Recipe made by: Robbie Shorr
For a while now I had wanted to make chicken pot pie. However, I was slowly coming to the realization that it just wasn’t feasible. Most pot pie recipes call for a complex array of different cooking steps, and the sauce and pie crust usually require dairy. The thought of drastically simplifying and kosher-izing such a classic was discouraging, to say the least. But, sometimes you gotta roll with it when an idea hits you. I knew that at worst I would just end up with chicken, but what resulted from this recipe was much more: a Kosher and Kollege version of a great comfort food.
- Boneless, skinless chicken breasts
- Brussels sprouts
- Olive oil
- Non-dairy milk
- Cook the pasta according to the directions on the package.
Chicken and Veggies
- Cut the chicken breasts into 1-inch cubes.
- Slice the carrots into 1/2-inch thick discs.
- Cut the brussels sprouts into halves lengthwise.
- Add olive oil to a pan over medium-high heat.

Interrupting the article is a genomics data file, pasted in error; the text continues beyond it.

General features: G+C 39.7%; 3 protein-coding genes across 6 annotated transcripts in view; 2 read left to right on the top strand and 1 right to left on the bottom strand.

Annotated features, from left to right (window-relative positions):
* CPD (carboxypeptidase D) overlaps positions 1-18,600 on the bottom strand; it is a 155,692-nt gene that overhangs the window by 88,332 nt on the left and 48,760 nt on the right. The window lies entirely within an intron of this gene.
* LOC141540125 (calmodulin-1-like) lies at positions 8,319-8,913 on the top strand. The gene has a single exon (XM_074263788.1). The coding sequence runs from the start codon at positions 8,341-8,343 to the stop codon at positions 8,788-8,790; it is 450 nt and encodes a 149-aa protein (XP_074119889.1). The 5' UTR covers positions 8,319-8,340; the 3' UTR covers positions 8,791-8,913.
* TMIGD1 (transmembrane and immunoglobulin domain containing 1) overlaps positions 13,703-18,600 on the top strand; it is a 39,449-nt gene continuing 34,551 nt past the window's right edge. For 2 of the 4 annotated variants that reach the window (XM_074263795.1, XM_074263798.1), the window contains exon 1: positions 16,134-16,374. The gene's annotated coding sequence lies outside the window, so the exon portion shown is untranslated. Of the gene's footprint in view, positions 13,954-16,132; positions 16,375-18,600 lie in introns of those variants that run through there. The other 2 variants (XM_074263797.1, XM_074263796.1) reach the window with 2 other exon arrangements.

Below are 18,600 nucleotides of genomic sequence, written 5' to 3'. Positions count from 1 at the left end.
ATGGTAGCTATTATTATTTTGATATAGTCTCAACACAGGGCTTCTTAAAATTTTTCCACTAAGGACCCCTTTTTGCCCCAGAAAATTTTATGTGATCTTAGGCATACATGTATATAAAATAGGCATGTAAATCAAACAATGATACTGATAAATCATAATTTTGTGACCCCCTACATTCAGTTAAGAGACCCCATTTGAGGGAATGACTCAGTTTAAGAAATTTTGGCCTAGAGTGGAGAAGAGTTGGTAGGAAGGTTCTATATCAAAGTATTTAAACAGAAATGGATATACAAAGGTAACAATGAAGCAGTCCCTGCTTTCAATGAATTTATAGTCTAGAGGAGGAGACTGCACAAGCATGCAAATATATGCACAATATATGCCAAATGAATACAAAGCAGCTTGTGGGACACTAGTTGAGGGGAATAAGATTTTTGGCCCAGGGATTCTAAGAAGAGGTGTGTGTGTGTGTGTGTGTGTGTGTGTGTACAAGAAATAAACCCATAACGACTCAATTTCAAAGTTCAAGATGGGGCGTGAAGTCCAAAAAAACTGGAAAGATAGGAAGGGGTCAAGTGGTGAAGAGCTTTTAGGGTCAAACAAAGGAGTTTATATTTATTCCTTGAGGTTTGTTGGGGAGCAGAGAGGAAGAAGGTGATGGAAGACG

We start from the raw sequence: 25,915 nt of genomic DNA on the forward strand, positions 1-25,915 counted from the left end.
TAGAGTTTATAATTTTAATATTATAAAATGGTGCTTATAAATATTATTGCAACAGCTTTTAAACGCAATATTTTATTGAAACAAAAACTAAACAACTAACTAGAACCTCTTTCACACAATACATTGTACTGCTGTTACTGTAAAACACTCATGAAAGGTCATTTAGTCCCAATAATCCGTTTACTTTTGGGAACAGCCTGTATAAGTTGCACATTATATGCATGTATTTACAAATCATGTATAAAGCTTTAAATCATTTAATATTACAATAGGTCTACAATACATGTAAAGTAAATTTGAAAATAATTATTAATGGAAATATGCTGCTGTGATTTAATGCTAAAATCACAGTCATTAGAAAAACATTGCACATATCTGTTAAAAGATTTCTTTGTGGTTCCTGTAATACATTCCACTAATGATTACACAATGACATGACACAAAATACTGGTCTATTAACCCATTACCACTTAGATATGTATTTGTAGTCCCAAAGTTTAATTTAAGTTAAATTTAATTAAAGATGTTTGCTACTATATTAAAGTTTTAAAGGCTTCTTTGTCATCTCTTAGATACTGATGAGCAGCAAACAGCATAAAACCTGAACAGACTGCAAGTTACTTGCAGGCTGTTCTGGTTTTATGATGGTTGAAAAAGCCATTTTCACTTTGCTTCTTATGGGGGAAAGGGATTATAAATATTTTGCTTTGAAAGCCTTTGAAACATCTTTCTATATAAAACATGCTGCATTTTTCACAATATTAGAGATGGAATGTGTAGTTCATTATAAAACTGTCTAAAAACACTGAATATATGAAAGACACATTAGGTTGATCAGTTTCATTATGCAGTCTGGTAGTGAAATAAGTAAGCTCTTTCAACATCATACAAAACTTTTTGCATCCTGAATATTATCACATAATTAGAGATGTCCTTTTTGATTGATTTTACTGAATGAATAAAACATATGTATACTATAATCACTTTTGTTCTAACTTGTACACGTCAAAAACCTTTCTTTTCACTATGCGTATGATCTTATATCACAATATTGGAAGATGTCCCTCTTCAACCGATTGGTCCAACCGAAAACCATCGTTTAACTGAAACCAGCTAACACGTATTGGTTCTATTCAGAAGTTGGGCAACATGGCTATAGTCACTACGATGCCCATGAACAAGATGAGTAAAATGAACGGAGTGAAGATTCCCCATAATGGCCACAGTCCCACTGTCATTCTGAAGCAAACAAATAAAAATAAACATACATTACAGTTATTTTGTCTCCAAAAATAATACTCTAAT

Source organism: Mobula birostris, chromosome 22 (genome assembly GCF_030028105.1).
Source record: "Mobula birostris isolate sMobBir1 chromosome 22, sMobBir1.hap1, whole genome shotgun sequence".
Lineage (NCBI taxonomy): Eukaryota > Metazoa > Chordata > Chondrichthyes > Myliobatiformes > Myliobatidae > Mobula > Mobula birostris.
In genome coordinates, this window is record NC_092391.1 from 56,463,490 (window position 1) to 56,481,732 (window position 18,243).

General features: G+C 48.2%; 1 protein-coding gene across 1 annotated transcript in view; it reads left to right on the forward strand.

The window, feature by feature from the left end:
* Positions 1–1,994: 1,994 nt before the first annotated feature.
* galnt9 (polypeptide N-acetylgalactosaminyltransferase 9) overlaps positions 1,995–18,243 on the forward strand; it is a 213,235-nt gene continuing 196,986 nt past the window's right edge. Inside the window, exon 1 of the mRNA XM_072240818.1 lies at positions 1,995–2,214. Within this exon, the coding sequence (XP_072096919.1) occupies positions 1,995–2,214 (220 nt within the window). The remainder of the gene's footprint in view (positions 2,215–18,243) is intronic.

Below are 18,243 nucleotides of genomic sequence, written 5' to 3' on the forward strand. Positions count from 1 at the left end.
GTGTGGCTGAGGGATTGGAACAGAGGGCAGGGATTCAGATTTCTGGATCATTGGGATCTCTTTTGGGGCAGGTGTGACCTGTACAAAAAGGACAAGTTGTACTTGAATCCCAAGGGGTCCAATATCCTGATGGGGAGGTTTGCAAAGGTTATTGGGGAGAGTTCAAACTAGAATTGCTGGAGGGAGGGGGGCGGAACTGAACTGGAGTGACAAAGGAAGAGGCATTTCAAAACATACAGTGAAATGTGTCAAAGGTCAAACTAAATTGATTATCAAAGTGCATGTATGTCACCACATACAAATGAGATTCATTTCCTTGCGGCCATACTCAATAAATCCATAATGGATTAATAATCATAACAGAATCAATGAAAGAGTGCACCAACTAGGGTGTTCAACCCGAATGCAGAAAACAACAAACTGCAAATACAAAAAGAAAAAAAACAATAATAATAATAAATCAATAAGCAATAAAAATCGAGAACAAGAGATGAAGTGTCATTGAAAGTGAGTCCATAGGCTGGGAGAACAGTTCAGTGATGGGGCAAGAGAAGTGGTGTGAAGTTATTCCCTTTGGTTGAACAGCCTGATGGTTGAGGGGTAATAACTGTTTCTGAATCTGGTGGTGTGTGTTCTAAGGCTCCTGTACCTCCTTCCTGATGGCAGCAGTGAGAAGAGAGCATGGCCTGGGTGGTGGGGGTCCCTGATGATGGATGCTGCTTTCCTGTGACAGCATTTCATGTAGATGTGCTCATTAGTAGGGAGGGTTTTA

- Add the chicken, carrots, and brussels sprouts to the pan and season with salt, pepper, and paprika.
- Sauté for about 15 minutes, or until the vegetables are tender and the chicken is cooked through.
- Remove the chicken and veggies from the pan and let them sit in a bowl.
- Mix equal volume olive oil and flour. Make sure the flour is well dissolved.
- Pour this mixture into the pan, stirring constantly so the flour does not stick and cook.
- Turn the heat down to medium and continue to cook and stir for 3 minutes.
- Add non-dairy milk equal to the volume of the flour and oil combined.
- Stir constantly and continue to cook until the sauce has achieved the desired thickness. Remember that the sauce will thicken a bit while cool.
- Add the chicken and veggies and pasta to the pan, stirring so they are evenly coated in the sauce.
Why this recipe is good for college students: This recipe saves time in two ways. First, the fact that the sauce can be made in the same pan as the chicken and veggies saves a cleaning job. Second, if the chicken and veggies are cut while the water is boiling for the pasta, there is absolutely no dead time in this recipe. In that same vein, the recipe can be scaled up without adding any extra time; just use two pans.
Why this recipe is good for those who keep Kosher: Creamy and meaty don’t normally go together in a kosher dish, but the non-dairy sauce allows for this elusive combination to exist.
What I would do differently if I made this recipe again
- If I were to make this recipe again, I would cut down on the oil in the sauce, aiming for a less runny consistency.